Study links negative emotions, heart disease

Sharing emotions, whether during regular days or special occasions like Valentine’s Day, is often viewed as necessary and healthy. As any Chicago disability attorney knows, emotions can impact physical health, and internalizing emotions is often considered harmful. However, new research suggests expressing negative emotions and thoughts through social media may have adverse health effects.

Negativity and heart health

The study, which was published in Psychological Science, analyzed Tweets from over 1,300 American counties. Researchers analyzed the language in the Tweets to determine the type of emotion the Tweets expressed. Tweets indicating enthusiasm and optimism were considered positive. Tweets with expletives and words such as “hate” were labeled negative.

Researchers then compared the emotions expressed in local Tweets to each county’s risk of heart disease. The researchers found that the risk of death from heart disease was lower in communities with more Tweets expressing positive emotions. The same risk was higher in counties with more negative Tweets.

The finding is not so surprising, since research shows depression, stress and anxiety are risk factors for serious heart health problems. Negative feelings can also produce behaviors that raise the risk of heart disease, such as drinking or eating unhealthily. Research even suggests community psychology predicts the health of members better than individual behaviors. Thus, people in communities that express negativity regularly may face a greater risk of heart disease.

Living with heart disease

According to the Centers for Disease Control and Prevention, heart disease is prevalent in the U.S. The disease contributes to one-quarter of all fatalities, and 735,000 Americans suffer heart attacks annually. Even when heart disease isn’t deadly, it can be disabling. People who suffer significant impairments due to heart disease may be eligible for Social Security Disability benefits.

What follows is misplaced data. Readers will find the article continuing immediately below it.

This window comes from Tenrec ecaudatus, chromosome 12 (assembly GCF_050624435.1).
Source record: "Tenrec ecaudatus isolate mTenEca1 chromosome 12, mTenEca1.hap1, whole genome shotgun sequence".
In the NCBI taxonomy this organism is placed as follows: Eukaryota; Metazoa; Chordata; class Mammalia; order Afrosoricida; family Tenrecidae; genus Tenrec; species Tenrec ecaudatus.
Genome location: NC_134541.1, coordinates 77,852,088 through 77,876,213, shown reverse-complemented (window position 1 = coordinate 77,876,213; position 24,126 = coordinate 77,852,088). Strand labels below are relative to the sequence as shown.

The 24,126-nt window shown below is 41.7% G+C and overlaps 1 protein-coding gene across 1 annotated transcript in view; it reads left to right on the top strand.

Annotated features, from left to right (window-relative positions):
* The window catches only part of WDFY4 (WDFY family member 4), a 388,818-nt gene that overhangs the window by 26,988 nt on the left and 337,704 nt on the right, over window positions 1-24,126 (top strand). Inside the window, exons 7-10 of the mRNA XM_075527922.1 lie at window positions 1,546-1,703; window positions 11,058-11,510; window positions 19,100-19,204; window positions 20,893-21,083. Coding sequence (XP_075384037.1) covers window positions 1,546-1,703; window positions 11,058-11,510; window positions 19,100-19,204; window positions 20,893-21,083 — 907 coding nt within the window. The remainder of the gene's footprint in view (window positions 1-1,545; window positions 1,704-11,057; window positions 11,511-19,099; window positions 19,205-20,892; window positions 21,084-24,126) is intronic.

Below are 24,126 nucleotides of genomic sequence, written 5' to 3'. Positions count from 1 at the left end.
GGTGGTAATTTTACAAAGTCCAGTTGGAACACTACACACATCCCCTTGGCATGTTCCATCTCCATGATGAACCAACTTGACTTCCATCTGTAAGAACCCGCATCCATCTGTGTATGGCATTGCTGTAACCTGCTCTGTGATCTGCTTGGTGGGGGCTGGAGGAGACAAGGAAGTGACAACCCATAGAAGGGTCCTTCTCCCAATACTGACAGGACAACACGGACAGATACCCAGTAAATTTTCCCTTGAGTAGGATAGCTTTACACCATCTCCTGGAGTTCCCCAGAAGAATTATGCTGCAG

The Social Security Administration recognizes various heart conditions as disabling, as a Chicago disability attorney can confirm. In the “Blue Book” of impairments, the SSA outlines criteria each condition must meet to qualify for benefits. The following conditions are included in the book:

  • Coronary artery disease
  • Congestive heart disease
  • Chronic heart failure
  • Recurrent arrhythmia
  • Aneurysm
  • Heart transplant

People who cannot meet listing criteria may still receive SSD benefits, as any Chicago disability attorney knows. The SSA may determine that a person’s condition is equal in severity to one listed. The SSA may also award medical-vocational allowances to people who are no longer reasonably capable of gainful employment.

The SSA evaluates ability to work based on a person’s functional abilities, age, work experience and education. Thus, for people seeking allowances for heart disease, full documentation is crucial. Applicants should support their claims with extensive information about their educations and work history, in addition to medical evidence.